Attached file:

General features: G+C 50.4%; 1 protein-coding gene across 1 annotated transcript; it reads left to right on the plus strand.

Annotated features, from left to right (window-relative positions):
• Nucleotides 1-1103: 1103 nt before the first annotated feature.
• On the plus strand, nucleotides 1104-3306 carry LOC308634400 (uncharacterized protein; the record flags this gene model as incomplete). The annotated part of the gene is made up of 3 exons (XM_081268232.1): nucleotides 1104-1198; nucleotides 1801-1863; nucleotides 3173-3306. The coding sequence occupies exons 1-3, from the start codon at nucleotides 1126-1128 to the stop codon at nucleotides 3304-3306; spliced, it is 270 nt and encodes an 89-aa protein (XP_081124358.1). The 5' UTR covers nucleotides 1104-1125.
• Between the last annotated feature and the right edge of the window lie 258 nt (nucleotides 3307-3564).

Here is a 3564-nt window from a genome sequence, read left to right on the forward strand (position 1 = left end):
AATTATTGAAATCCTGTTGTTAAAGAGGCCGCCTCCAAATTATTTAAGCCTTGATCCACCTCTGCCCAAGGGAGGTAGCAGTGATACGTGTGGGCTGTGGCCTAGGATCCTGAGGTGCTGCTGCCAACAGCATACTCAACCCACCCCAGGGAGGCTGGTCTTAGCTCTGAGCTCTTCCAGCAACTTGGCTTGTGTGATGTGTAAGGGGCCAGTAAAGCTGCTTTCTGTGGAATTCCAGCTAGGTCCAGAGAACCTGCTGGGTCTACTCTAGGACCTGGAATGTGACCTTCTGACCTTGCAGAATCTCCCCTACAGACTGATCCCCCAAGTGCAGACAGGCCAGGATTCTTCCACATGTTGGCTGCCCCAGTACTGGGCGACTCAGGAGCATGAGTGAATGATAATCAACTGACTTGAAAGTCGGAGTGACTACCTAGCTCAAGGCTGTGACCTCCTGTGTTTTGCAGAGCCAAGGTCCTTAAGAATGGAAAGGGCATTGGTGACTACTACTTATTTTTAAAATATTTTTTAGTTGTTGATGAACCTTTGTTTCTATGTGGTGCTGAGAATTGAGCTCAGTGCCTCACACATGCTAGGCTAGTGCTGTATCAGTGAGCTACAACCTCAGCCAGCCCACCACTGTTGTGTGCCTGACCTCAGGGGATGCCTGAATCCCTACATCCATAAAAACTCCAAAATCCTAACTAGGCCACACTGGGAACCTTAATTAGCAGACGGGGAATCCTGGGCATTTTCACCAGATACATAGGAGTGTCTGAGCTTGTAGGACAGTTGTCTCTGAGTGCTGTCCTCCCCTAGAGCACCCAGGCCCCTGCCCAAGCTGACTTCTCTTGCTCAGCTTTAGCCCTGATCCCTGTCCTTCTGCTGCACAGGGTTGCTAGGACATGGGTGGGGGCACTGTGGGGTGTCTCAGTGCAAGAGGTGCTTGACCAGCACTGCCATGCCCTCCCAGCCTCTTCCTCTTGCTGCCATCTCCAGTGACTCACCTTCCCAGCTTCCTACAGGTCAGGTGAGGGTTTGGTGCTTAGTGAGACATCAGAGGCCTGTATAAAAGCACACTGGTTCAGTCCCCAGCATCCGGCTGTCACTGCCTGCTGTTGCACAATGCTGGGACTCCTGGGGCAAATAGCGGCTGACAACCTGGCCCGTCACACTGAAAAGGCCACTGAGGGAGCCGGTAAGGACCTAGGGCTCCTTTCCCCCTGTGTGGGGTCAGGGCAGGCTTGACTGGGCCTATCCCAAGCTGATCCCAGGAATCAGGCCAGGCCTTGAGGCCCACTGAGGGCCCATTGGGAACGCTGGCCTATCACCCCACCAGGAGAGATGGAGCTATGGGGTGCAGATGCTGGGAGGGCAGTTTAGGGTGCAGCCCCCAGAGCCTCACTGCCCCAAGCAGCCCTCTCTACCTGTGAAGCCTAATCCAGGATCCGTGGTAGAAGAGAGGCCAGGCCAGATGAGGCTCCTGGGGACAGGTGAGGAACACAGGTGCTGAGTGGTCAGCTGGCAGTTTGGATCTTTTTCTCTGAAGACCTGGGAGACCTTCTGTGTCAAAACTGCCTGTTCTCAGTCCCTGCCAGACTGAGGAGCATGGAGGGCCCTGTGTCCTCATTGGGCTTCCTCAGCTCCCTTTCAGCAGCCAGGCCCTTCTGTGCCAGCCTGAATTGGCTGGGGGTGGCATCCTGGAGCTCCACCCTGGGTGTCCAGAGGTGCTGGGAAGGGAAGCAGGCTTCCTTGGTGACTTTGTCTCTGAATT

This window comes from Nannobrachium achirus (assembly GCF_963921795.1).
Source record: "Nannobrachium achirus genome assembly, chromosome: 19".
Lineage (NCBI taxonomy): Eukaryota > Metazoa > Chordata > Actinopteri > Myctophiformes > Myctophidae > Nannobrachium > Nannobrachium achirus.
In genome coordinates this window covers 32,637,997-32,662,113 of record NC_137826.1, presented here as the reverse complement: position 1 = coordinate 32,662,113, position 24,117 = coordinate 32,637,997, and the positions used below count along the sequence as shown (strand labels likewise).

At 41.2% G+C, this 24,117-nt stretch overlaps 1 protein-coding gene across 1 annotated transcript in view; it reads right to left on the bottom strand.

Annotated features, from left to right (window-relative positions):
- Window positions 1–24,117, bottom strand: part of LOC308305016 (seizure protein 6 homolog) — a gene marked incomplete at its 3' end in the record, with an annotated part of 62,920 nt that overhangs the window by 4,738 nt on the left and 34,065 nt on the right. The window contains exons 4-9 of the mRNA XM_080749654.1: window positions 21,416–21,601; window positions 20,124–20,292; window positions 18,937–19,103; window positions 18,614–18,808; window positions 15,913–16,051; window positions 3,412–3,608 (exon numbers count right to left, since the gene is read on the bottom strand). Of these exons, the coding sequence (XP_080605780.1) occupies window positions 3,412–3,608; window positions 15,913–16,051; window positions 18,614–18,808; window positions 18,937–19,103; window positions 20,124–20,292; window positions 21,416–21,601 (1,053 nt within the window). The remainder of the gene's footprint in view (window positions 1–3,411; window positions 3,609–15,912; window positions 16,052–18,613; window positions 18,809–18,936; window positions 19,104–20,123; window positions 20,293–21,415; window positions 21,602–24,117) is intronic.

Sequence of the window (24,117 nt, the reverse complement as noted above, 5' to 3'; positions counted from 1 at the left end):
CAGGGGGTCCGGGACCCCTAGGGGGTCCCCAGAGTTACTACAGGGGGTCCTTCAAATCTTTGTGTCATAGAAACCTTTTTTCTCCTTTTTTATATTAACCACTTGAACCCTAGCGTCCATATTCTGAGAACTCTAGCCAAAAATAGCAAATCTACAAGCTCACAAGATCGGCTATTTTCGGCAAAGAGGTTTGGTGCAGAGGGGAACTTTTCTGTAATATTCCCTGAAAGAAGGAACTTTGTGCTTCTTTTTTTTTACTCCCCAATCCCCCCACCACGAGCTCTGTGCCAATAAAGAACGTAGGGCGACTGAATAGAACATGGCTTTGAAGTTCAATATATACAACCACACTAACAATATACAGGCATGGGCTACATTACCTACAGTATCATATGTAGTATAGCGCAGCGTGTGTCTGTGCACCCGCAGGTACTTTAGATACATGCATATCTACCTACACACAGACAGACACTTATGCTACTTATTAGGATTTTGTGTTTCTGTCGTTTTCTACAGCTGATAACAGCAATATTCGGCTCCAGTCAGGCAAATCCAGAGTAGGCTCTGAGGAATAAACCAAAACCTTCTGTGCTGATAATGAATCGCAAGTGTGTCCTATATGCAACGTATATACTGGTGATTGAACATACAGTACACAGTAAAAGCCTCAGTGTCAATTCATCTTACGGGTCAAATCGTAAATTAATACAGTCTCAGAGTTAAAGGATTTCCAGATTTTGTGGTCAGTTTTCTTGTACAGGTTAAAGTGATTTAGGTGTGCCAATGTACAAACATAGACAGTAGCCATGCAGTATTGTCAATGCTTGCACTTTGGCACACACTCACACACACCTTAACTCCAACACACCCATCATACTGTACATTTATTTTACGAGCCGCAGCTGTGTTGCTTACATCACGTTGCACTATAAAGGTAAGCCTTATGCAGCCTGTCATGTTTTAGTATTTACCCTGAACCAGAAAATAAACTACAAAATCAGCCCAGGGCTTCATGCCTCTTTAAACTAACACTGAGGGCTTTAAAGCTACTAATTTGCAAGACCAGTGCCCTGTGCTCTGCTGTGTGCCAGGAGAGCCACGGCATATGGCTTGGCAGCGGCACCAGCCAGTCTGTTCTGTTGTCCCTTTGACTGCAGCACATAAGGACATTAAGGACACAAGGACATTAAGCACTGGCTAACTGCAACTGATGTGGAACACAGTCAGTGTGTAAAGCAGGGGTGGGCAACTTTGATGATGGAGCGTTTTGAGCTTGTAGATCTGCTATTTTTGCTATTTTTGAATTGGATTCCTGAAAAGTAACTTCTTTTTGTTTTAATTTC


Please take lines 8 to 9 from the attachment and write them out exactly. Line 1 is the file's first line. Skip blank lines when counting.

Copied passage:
This window comes from Nannobrachium achirus (assembly GCF_963921795.1).
Source record: "Nannobrachium achirus genome assembly, chromosome: 19".